French Fries & Will Power
I was working on a recipe for FODY Foods on oven-baked fries and I re-fell in love with them.
I have a love/hate relationship with fries. Typically I eat them made by someone else – usually at a restaurant that is known for their fries because if I am going to spend the calories, let alone the money, they better be really good. And of course, these are always the classic deep-fried kind.
My number one French fry pet peeve is when they end up being pale, flabby and tasteless. And yet, since I ordered them and have very little willpower, I end up eating them anyway and then I wind up mad at myself and the restaurant. Not a good combination.
Fry Them Yourself! Maybe…
So one solution is to make them myself, at home. But there are a few problems with that. First of all, deep-frying anything is a bit of a to-do. It isn’t that I won’t do it, but it isn’t something I will just whip up at last moment. Also, there is the commitment.
You have to have a good quantity of high flash-point oil around or go shop for it and pouring that oil to a depth of several inches into a pot or fryer means that you have to reckon with the fact that you are preparing a pretty fat laden food. Now, remember, fat does not contain FODMAPs, so that isn’t the problem. But many people with IBS react to high fat foods for other reasons and also, many of us are trying not to eat deep-fried foods for caloric and heart-health reasons.
So Can I Have French Fries on the Low FODMAP Diet?
The good news is that you can have fries on the low FODMAP diet and oven-baked are probably the best approach. And when I was recently toying with them, as I said, I fell back in love with them. Previously I hadn’t had such success with the oven-baked technique.
Whether they are fried or baked I hold them to the same standard. They have to be tender inside and crispy outside, take on an enticing golden brown color and hold their shape. When I pick one up to dip in ketchup (or whatever; more on that later) they are not allowed to flop over. Floppy French fries are not allowed within the border of my household or the Test Kitchen and certainly not on my plate!
Every Choice Matters
I thought long and hard about how I had made oven-baked fries before and what I might have done that yielded lackluster results. Below you will find my tips for the best ever oven-baked fries.
Pick the Right Potato: Always use a starchy, russet potato; this is the best and only choice. Sure, I will use Yukon Gold potatoes or tiny, new red potatoes or other waxy potatoes at times to create roasted potatoes – but not for fries. Stick with russets.
To Peel or Not to Peel: This decision is related to the bullet point below on size and shape. You could leave a little skin on the pointed ends of the potatoes, but I peel the skin away. Russet potatoes do not have a tender skin.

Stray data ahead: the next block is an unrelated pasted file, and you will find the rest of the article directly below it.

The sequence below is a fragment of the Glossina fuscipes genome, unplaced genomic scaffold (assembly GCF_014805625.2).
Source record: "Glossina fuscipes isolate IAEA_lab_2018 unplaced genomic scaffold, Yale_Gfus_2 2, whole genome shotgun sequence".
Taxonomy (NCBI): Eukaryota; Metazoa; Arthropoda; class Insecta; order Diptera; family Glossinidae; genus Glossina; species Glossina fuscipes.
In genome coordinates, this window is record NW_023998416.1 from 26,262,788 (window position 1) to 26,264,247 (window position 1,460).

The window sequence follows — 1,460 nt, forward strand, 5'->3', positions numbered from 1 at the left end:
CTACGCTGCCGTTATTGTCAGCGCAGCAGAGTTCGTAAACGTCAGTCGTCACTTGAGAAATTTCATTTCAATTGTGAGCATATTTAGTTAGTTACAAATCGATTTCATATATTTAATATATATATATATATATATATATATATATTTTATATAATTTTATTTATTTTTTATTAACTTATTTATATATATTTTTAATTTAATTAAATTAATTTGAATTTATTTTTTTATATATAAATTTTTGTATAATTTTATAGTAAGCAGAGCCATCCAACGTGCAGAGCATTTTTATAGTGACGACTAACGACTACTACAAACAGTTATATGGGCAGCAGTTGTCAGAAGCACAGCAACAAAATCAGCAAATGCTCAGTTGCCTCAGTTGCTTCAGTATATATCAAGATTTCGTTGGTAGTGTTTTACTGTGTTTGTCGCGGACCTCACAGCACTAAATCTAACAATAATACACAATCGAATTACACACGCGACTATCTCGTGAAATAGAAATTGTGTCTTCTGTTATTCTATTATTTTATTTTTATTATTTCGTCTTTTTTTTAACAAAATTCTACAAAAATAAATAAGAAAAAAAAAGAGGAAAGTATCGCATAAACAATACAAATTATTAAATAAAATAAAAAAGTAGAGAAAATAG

The Right Size: Now stick with me here because I am about to get really specific in my descriptions. You want to start with medium sized russet potatoes for a few reasons. They should weigh about 8 to 10 ounces each. Potatoes that are as small as 6 ounces won’t give you the length you need to have a satisfying size fry to grip and dip. Giant potatoes that can weigh up to a pound will give you overly long fries that are bound to flop. Sure, you could cut the raw fries in half, but then if you were trying to leave some skin on the ends, that won’t work.
Cut The Right Shape: Since I am writing this article I get to dictate what constitutes the perfect shape French fry and it is a 3/8-inch (1 cm) square, classic French fry shape, about 4 ½ (11 cm) inches long. Why? Because it gives you the best juxtaposition of tender, starchy insides to crispy outsides. Tiny, thin matchstick fries are easy to crisp up, but they are all crisp, and you miss out on the meaty middle.
Steak fries, which are larger wedges, have too much middle and not enough exterior crunch in proportion. This is all just my opinion, of course. You could alter this recipe to a different size and shape spud, but I aint vouching for the results.
Take your peeled potato (or have a little skin left on the pointy ends as seen above) and cut ⅜ inch (1 cm) slabs lengthwise. (For some math help: this is a size smack dab in-between 1/4-inch and 1/2-inch (6mm and 12 mm). Stack a few of these slabs on top of one another at a time and cut into ⅜ inch (1 cm) sticks, or French fry shapes. Below they are completely naked, without any skin.
PS: don’t worry about the length. If you have 8 to 10 ounce (225g to 280 g) potatoes, your potato length is going to be fine.